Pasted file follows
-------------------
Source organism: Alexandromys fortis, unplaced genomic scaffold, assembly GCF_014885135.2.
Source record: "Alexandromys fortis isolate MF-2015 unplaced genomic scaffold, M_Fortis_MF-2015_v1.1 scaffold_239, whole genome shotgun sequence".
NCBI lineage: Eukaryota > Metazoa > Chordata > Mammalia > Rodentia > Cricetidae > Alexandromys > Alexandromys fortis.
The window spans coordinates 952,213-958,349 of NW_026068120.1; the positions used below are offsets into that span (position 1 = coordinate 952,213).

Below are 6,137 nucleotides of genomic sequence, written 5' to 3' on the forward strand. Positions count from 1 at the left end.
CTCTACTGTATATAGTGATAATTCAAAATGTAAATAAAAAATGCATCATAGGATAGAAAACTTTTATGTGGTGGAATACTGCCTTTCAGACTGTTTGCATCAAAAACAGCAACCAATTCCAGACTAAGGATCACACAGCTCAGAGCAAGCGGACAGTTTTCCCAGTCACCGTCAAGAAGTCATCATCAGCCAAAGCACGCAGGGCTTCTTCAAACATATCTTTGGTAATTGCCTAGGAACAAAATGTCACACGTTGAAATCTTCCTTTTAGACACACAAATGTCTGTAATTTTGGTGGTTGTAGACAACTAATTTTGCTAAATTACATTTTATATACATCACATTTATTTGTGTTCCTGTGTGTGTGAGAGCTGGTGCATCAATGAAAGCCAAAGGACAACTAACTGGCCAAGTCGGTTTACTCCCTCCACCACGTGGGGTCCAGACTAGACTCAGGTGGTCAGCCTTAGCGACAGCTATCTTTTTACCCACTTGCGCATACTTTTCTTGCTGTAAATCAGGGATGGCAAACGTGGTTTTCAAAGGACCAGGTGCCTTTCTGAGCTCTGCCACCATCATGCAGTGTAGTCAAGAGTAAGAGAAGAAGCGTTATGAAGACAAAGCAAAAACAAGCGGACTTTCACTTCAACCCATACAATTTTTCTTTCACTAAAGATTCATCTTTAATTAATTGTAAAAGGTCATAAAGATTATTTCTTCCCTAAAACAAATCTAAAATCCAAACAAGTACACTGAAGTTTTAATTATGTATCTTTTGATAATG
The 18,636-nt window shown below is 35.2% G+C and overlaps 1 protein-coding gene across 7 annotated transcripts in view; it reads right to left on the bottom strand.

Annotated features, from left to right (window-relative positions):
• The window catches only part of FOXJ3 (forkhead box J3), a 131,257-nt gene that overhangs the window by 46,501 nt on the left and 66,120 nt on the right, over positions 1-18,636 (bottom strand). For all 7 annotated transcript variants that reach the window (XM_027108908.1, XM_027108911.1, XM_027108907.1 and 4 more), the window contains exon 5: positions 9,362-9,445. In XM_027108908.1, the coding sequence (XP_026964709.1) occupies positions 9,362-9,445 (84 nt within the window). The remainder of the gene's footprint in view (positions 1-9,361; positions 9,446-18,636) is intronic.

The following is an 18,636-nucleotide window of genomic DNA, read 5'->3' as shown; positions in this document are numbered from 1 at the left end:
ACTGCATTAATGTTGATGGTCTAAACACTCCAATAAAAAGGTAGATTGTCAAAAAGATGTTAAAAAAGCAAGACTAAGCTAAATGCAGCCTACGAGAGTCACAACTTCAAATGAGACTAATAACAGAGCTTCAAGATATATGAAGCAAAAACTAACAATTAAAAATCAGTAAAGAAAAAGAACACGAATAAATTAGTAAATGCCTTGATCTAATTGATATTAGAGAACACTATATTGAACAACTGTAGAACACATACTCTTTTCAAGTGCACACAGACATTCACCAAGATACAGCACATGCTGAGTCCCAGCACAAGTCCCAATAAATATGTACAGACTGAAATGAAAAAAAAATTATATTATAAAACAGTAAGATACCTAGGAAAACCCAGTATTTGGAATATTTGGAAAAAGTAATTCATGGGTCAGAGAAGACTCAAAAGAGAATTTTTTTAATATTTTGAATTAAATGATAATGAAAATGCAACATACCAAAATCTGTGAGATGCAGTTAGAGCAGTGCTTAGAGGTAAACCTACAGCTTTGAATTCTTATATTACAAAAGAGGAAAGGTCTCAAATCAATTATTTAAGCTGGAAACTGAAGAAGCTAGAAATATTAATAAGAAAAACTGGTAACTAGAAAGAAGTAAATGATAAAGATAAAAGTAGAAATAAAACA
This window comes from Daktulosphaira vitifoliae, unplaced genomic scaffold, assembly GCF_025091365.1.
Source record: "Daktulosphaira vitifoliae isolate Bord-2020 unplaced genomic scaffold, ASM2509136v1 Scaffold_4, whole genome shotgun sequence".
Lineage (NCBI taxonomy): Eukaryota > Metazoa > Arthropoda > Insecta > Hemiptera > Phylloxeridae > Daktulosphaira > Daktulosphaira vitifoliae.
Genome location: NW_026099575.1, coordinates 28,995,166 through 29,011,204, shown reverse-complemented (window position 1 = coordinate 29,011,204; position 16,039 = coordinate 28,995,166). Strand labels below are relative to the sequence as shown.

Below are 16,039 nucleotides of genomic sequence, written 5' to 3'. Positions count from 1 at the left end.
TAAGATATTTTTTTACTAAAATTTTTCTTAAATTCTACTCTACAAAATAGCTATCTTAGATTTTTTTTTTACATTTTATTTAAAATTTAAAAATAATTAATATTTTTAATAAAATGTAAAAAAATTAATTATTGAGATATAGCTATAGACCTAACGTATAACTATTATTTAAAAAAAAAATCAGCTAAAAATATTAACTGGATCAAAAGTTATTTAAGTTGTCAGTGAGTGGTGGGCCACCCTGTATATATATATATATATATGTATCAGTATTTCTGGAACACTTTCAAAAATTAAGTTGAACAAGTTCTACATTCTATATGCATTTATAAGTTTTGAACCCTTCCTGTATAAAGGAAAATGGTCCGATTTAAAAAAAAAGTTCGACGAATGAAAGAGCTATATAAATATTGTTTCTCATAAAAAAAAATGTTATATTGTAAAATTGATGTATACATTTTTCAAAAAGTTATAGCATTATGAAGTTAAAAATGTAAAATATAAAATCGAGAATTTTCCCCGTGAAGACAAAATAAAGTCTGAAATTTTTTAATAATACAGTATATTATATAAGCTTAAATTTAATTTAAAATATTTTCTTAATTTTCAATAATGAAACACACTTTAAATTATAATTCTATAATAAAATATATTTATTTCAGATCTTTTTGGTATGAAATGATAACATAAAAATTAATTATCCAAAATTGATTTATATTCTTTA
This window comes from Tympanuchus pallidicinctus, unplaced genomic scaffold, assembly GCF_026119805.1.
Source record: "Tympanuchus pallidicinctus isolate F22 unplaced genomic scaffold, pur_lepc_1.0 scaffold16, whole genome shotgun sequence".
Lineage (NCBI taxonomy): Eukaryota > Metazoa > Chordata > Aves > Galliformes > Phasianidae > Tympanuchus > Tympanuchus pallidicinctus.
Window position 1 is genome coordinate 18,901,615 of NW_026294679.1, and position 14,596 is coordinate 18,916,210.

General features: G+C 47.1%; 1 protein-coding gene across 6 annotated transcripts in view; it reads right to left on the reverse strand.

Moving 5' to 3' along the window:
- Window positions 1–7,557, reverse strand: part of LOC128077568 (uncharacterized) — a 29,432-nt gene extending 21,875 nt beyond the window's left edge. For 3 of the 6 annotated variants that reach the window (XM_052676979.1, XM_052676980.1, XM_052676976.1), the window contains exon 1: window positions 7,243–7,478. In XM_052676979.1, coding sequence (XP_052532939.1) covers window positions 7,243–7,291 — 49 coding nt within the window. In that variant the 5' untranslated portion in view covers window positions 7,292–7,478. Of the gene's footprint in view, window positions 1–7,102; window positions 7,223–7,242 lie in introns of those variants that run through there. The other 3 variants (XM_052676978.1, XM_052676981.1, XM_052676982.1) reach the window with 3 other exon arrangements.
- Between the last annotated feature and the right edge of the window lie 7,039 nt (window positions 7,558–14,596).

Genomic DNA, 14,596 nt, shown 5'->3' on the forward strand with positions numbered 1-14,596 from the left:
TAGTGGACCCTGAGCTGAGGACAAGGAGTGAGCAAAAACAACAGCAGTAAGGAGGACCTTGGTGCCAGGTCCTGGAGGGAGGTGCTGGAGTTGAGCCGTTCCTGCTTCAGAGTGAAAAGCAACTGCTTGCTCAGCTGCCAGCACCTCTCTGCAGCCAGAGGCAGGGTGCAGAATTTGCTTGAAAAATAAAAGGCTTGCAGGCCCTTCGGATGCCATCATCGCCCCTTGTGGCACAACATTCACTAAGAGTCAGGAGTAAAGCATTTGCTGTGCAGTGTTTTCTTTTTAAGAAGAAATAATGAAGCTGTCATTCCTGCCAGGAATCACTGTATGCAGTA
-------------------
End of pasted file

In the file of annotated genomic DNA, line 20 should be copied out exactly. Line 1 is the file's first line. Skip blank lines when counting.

Lineage (NCBI taxonomy): Eukaryota > Metazoa > Chordata > Aves > Galliformes > Phasianidae > Tympanuchus > Tympanuchus pallidicinctus.